Thursday, January 17, 2013

Lessons from the Flu

So the media tells me that this year's flu season is off to an early and dramatic start. Sadly, this does not come as a news flash to me. You see, I am part of that early and dramatic start. (Insert sad-face emoticon of your choice here.)

Instead of plying yarn and spinning new yarn, instead of finishing up those two nagging UFO's left over from before Christmas, and instead of workshop prep, I have been laying on the couch. Moaning. Channel surfing and cruising the internet. Which was probably not wise. On the other hand, it was educational. Here is what I learned:

~Television is a mindless wasteland of Botoxed bimbos and plaid-shirted men with beards, all of whom speak in a language of bleeps and boops. They also yell a lot.

~Do not try to learn what is going on in the world from television news channels. All those are is outlets for "pundits" with "opinions", all of which seem to be about what is wrong with everyone else.

~Netflix is your friend.

~To go on Netflix you have to go on the internet.

~The internet is a series of tubes filled with cats. And people who have no basic spelling or grammar skills.

~If you are looking for angry, bigoted, uninformed, and paranoid people, go immediately to the internet. It's a virtual smorgasbord of rage.

~There is also yarn on the internet. Lots and lots of yarn.

~Sometimes it is a good thing to be too sick to get up off the couch and go across the room to where your purse containing your credit card is.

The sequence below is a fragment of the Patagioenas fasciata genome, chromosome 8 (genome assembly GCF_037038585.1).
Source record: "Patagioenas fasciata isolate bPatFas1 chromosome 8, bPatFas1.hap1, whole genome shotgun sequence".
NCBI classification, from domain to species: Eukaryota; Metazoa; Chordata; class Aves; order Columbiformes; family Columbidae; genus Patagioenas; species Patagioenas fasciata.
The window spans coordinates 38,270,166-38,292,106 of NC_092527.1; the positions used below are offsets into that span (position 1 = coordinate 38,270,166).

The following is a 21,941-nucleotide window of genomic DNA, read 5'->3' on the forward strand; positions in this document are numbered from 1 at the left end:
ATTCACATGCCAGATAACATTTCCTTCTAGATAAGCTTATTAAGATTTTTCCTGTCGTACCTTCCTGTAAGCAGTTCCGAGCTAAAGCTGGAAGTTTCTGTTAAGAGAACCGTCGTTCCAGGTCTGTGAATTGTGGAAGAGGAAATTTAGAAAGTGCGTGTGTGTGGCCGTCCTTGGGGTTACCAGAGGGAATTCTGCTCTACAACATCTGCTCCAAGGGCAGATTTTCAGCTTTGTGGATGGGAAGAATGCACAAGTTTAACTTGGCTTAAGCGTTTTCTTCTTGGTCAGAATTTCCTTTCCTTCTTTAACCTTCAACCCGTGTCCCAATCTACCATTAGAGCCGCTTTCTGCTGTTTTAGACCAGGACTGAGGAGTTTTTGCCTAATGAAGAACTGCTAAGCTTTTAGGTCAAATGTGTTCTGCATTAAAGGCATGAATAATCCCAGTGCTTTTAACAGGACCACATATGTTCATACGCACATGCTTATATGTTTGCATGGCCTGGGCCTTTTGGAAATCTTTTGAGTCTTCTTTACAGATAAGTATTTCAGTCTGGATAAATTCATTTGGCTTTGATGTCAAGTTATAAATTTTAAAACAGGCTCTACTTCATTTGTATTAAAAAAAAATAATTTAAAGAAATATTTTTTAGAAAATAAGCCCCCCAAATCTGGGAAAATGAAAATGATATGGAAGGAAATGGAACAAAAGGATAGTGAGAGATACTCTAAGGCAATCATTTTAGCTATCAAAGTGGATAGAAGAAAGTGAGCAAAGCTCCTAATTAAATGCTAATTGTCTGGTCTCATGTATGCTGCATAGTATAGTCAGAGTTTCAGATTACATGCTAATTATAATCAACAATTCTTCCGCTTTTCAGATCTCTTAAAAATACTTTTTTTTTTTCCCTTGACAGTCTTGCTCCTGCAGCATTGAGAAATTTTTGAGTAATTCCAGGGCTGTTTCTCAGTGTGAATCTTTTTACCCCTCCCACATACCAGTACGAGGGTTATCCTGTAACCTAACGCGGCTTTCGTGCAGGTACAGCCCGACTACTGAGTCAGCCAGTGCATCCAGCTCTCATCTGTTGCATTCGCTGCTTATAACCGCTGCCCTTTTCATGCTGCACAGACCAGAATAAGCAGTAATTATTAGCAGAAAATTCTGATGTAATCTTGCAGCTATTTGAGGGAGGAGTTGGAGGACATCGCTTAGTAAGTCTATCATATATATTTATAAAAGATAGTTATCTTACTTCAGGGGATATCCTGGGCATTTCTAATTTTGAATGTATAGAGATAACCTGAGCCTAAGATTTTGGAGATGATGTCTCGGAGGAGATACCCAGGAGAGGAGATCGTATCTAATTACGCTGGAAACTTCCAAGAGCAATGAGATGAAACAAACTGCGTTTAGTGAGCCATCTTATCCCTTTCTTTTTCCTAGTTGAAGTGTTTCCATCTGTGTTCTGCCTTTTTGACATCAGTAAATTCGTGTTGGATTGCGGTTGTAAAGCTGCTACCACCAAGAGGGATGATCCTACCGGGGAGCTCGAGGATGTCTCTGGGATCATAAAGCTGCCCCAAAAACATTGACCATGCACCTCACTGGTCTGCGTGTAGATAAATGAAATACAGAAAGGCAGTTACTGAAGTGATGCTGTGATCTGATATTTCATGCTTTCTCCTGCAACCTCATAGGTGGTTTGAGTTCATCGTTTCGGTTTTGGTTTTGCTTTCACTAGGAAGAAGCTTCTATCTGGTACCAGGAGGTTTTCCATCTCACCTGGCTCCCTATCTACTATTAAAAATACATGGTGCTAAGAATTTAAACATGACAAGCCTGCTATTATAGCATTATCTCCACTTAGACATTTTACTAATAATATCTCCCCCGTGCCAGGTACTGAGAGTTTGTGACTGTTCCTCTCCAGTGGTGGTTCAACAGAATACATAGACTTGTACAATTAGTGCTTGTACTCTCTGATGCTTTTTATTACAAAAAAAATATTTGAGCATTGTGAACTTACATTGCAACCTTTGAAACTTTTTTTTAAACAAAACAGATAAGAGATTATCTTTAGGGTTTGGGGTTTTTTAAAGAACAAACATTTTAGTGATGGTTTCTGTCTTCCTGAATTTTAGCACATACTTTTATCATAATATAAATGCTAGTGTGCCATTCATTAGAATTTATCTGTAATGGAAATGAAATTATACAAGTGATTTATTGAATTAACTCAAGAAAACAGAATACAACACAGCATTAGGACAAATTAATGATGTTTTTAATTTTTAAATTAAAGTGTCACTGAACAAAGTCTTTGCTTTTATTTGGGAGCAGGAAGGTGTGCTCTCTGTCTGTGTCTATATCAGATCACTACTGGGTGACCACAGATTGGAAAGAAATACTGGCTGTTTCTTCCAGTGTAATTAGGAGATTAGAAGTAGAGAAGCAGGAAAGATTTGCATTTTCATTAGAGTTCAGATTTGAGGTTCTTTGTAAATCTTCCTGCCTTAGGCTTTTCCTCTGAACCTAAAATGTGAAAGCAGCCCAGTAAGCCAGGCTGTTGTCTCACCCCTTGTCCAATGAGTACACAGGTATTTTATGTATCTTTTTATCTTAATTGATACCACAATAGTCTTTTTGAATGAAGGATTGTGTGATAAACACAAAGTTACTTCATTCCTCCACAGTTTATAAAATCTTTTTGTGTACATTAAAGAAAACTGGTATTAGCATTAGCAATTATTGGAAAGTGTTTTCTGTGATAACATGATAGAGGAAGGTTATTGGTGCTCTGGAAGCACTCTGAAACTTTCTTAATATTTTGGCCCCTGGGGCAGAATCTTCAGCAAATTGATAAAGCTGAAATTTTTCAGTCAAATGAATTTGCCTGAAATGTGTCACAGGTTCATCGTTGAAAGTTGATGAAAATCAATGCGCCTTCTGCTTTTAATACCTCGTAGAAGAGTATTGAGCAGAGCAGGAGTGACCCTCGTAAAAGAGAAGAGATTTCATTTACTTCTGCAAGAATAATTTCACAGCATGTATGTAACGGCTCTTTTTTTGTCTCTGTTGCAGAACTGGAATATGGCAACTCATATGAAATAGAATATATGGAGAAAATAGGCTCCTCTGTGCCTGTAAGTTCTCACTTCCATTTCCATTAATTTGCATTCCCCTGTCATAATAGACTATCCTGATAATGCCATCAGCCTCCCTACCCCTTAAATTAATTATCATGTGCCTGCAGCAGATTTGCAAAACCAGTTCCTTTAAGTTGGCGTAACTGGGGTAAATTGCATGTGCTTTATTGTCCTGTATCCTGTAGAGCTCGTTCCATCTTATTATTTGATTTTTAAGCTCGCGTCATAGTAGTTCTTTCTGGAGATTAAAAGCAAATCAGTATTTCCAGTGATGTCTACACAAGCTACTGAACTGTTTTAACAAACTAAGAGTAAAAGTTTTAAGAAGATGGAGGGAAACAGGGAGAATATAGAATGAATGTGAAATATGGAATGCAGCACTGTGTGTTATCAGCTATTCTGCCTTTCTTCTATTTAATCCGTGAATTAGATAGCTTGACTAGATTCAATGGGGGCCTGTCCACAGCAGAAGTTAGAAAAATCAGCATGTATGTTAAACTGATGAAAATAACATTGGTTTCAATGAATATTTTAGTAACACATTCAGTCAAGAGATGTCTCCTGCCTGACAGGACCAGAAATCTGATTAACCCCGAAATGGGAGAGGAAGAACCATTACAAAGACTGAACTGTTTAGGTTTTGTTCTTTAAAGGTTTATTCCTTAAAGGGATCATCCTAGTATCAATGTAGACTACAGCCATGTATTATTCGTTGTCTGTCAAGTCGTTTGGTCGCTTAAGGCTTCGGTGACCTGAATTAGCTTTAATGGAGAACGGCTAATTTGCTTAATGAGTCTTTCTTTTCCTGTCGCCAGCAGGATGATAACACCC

~There is also a lot of bad yarn on the internet. A. Lot. Some of it sold by those people with the bad spelling, or by the angry and paranoid. Really. You should see some of the crazy stuff people put on their Etsy pages. This is also a good reason to not get up to get your purse. Dudes, if you want to sell stuff, keep your politics and religion to yourselves.

~Do not look up your symptoms on the internet. I may or may not have actually been suffering from Anthrax.

~A cup of hot water with honey, lemon, and Jack Daniels will make you not care about television or the internet.

~You are better off not caring about television or the internet.

~Put on some soft music, knit something mindless, cuddle a kitty, and sleep. You will feel so much better.

~Most importantly, respect your body. Rest. Heal. The world will wait, and you're not missing anything.

~These lessons may also turn out to be useful when you are not sick.

And, on that note, I'm going to take a nap.

Monday, January 07, 2013